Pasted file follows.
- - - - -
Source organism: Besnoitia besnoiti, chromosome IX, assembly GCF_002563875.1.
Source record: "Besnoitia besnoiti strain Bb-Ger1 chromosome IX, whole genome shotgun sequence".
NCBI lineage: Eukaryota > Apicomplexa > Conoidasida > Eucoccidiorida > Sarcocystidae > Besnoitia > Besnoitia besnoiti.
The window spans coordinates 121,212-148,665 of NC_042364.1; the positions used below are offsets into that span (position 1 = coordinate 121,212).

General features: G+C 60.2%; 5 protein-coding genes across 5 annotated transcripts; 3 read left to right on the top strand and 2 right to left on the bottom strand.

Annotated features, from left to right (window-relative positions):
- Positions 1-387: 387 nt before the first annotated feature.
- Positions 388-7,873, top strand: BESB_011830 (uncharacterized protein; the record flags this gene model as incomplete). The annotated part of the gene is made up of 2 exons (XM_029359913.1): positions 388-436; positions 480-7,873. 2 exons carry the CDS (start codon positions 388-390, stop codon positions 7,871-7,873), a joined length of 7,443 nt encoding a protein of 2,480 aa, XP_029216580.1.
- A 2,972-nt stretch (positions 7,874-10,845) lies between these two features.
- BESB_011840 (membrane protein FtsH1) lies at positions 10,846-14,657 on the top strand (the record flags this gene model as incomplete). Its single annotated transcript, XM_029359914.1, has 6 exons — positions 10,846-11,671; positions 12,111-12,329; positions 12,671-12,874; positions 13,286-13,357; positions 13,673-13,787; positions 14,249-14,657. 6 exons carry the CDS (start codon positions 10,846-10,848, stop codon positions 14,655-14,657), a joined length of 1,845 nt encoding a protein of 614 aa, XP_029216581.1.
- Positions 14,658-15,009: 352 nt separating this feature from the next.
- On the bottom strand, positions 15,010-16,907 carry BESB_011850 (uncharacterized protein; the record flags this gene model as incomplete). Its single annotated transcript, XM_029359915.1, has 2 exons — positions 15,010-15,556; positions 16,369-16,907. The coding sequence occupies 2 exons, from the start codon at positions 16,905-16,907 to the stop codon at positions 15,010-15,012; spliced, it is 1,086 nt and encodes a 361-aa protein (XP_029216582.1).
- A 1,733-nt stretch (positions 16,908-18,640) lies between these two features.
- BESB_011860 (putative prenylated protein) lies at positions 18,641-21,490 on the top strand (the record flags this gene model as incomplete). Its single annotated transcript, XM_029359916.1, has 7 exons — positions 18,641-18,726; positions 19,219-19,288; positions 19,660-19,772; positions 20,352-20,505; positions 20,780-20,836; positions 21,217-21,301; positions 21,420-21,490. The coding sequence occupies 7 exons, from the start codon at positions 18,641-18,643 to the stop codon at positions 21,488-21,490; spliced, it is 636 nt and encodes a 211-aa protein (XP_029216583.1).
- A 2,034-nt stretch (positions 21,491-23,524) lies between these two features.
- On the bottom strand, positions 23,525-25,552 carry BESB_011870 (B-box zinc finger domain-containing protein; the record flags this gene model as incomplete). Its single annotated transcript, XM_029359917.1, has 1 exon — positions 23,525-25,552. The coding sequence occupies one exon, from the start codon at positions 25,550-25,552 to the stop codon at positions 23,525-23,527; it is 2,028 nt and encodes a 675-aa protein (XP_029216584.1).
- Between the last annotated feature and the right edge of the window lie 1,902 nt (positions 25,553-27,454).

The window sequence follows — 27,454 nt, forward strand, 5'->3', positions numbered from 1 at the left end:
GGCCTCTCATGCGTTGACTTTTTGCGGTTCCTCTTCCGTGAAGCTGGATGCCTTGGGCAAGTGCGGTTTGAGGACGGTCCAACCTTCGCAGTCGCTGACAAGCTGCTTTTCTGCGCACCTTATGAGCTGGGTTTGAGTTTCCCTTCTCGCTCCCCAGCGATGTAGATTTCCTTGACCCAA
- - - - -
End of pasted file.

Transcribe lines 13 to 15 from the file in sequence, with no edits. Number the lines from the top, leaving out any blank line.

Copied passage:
- A 1,733-nt stretch (positions 16,908-18,640) lies between these two features.
- BESB_011860 (putative prenylated protein) lies at positions 18,641-21,490 on the top strand (the record flags this gene model as incomplete). Its single annotated transcript, XM_029359916.1, has 7 exons — positions 18,641-18,726; positions 19,219-19,288; positions 19,660-19,772; positions 20,352-20,505; positions 20,780-20,836; positions 21,217-21,301; positions 21,420-21,490. The coding sequence occupies 7 exons, from the start codon at positions 18,641-18,643 to the stop codon at positions 21,488-21,490; spliced, it is 636 nt and encodes a 211-aa protein (XP_029216583.1).
- A 2,034-nt stretch (positions 21,491-23,524) lies between these two features.